The world grows ever smaller, more connected, more crowded, and ironically, increasingly lonely for many of us. This is a problem. One with a host of unhappy consequences, not just for the individuals who experience it, but for society as a whole.
It’s important to point out before I go any further that loneliness is not the same thing as being a private person, or a “loner,” because some of us actually both need and enjoy a lot of time to ourselves. Loneliness, instead, refers to the difference between the amount of social contact and intimacy you have and the amount you want. It’s about feeling isolated, like an outcast.
(That said, the opposite of loneliness isn’t popularity either—you can have dozens of “friends” and still feel lonely. True intimacy and feelings of relatedness are much more about the quality of your relationships than the quantity.)
Persistent loneliness is not only emotionally painful, but can be more damaging to our physical and mental health than many psychiatric illnesses. For instance, lonely people sleep poorly, experience severe depression and anxiety, have reduced immune and cardiovascular functioning, and exhibit sings of early cognitive decline that grow more severe over time.
Psychologists have created dozens of interventions designed to try to tackle this epidemic of loneliness. The approaches taken are varied, but can be broken up into four general categories.
There are interventions aimed at:
Improving social skills. Some researchers argue that loneliness is primarily the result of lacking of the interpersonal skills required to create and maintain relationships. Typically, these interventions involve teaching people how to be less socially awkward—to engage in conversation, speak on the phone, give and take compliments, grow comfortable with periods of silence, and communicate in positive ways non-verbally.
Enhancing social support. Many lonely people are victims of changing circumstances. These approaches offer professional help and counseling for the bereaved, elderly people who have been relocated, and children of divorce.
Increasing opportunities for social interaction. With this approach, the logic is simple: If people are lonely, give them opportunities to meet other people. This type of intervention therefore focuses on creating such opportunities through organized group activities.
Changing maladaptive thinking. This approach might seem surprising, and its rationale less obvious than the other approaches. But recent research reveals that over time, chronic loneliness makes us increasingly sensitive to, and on the lookout for, rejection and hostility. In ambiguous social situations, lonely people immediately think the worst. For instance, if coworker Bob seems more quiet and distant than usual lately, a lonely person is likely to assume that he’s done something to offend Bob, or that Bob is intentionally giving him the cold shoulder.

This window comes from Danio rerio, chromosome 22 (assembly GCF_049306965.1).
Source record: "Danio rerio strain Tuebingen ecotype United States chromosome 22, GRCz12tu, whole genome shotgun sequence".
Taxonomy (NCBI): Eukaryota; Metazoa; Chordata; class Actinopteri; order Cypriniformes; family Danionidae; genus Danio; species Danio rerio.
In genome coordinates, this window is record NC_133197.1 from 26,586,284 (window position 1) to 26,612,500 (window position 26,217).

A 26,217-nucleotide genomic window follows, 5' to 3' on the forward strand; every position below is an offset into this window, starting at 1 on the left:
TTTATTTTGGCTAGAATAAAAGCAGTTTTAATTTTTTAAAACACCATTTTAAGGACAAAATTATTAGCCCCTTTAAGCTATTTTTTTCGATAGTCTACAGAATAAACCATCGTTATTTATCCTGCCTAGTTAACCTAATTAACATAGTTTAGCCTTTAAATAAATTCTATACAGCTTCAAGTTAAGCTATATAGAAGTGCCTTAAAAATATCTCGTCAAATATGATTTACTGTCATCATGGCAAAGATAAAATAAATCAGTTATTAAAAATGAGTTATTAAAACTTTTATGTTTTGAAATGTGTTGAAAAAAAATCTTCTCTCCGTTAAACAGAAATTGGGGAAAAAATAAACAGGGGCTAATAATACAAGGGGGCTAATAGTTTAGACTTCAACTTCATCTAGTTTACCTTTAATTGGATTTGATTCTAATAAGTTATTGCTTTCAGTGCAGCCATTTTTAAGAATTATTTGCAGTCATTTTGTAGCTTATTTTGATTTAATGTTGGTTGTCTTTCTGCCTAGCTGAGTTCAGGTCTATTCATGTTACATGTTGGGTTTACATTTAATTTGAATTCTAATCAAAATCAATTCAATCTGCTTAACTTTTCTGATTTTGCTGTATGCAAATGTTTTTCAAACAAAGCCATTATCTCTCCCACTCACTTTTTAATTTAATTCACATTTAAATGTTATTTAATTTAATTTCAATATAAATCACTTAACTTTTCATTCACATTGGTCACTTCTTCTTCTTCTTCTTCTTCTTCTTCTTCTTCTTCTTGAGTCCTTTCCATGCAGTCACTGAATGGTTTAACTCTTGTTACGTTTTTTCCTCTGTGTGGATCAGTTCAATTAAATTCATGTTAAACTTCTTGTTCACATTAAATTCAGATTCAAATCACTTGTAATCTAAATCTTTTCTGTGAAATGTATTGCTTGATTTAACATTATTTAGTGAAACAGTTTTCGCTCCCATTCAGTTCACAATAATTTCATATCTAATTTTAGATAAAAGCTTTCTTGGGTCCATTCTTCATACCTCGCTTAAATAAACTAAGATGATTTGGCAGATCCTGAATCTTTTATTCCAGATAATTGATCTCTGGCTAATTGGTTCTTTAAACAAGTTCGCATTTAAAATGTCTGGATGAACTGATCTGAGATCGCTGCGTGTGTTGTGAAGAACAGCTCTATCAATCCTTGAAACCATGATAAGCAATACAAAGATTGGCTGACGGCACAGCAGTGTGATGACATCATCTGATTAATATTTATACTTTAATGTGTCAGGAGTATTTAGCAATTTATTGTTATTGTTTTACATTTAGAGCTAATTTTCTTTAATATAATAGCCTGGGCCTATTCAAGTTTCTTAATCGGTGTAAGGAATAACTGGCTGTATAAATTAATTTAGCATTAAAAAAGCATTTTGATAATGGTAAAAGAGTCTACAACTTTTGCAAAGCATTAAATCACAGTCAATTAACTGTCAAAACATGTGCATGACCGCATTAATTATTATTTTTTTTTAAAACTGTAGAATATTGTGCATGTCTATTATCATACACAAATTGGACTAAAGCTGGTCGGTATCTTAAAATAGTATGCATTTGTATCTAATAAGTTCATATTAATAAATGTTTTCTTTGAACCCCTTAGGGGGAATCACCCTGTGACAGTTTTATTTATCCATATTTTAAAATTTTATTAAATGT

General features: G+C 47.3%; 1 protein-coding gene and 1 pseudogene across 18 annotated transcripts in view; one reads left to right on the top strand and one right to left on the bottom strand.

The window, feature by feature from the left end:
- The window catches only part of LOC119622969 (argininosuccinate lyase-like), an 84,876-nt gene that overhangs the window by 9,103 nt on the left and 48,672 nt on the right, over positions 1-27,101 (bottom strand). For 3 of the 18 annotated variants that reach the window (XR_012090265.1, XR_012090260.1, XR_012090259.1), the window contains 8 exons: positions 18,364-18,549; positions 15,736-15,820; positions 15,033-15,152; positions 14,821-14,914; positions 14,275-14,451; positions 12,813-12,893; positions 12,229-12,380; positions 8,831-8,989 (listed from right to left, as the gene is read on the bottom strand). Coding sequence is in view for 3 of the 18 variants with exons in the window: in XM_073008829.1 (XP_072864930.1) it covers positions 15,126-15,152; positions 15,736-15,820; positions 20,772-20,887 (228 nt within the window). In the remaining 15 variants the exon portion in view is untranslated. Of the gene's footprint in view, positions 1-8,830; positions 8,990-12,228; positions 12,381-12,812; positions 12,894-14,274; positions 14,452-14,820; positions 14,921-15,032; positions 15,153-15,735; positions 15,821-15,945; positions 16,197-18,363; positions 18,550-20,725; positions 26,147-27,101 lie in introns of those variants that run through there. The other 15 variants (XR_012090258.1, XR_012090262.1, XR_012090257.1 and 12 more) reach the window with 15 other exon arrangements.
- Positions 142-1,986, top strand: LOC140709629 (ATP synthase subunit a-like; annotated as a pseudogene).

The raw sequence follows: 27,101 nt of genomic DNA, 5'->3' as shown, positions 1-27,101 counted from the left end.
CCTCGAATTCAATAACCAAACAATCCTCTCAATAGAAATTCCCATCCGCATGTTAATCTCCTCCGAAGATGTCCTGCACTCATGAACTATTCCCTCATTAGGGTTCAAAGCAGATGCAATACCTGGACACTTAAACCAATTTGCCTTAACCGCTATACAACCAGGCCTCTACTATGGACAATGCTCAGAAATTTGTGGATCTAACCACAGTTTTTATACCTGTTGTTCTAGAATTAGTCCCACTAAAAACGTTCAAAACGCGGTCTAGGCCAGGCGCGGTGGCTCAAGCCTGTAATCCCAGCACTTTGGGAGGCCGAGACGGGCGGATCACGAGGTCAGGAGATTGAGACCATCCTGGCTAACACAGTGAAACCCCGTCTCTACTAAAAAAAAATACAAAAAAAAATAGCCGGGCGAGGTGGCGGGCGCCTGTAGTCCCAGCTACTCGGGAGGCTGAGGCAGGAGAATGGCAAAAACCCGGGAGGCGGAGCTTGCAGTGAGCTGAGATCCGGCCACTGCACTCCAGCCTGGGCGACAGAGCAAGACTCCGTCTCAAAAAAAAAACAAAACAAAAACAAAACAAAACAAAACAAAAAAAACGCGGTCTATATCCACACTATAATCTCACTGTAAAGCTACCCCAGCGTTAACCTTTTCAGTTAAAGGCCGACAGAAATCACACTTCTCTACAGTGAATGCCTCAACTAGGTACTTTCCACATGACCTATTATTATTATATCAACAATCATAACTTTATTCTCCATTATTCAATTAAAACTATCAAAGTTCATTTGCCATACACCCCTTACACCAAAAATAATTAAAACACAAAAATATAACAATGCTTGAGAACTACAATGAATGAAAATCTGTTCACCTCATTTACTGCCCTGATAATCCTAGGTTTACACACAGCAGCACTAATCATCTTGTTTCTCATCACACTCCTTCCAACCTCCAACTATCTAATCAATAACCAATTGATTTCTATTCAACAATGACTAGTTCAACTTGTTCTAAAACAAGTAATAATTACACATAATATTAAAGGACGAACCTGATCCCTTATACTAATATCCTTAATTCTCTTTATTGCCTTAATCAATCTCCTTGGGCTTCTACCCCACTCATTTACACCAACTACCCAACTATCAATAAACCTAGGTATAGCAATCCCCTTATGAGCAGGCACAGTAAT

Lonely people pay more attention to negative social information (like disagreement or criticism). They remember more of the negative things that happened during an encounter with another person, and fewer positive things.
All this leads, as you might imagine, to more negative expectations about future interactions with others—lonely people don’t expect things to go well for them, and consequently, they often don’t.
Interventions aimed at changing this self-fulfilling pattern of thinking begin by teaching people to identify negative thoughts when they occur. Whenever they feel anxious about a social encounter, find themselves focusing on everything that went wrong, or wondering if they’ve made a bad impression, a red flag is raised.
Next, they learn to treat these negative thoughts as testable hypotheses rather than fact. They consider other possibilities—maybe everything will go smoothly, maybe it wasn’t all bad, perhaps everyone liked me after all. They practice trying to see things from the perspective of others, and interpret their actions more benignly.
Take the case of Bob the Distant Coworker. With thought retraining, lonely people learn to ask themselves questions like “Am I sure Bob doesn’t like me? Could there be other, more likely reasons for his quiet, reserved behavior at work? Could he simply be preoccupied with some problem? I know sometimes I get quiet and distracted when something is bothering me. Maybe Bob’s behavior has nothing to do with me!”
Once the negative thoughts are banished, lonely people can approach new relationships with a positive, optimistic outlook, see the best in others, and learn to feel more confident about themselves.
With four approaches to curing loneliness, the obvious question is: What works? Thanks to a recent meta-analysis of fifty different loneliness interventions, the answer is clear. Interventions aimed at changing maladaptive thinking patterns were, on average, four times more effective than other interventions in reducing loneliness. (In fact, the other three approaches weren’t particularly effective at all.)
It turns out that fundamentally, long-term loneliness isn’t about being awkward, or the victim of circumstance, or lacking opportunities to meet people. Each can be the reason for relatively short-term loneliness—anyone who has ever moved to a new town or a new school and had to start building a network of friends from scratch certainly knows what it’s like to be lonely. But this kind of loneliness needn’t last long, and new relationships usually are formed—unless you’ve fallen into a way of thinking that keeps relationships from forming.
More than anything else, the cure for persistent loneliness lies in breaking the negative cycle of thinking that created it in the first place.
Dr. Heidi Grant Halvorson is a motivational psychologist and the Associate Director of the Motivation Science Center at Columbia University. Her newest book is Succeed: How We Can All Reach Our Goals.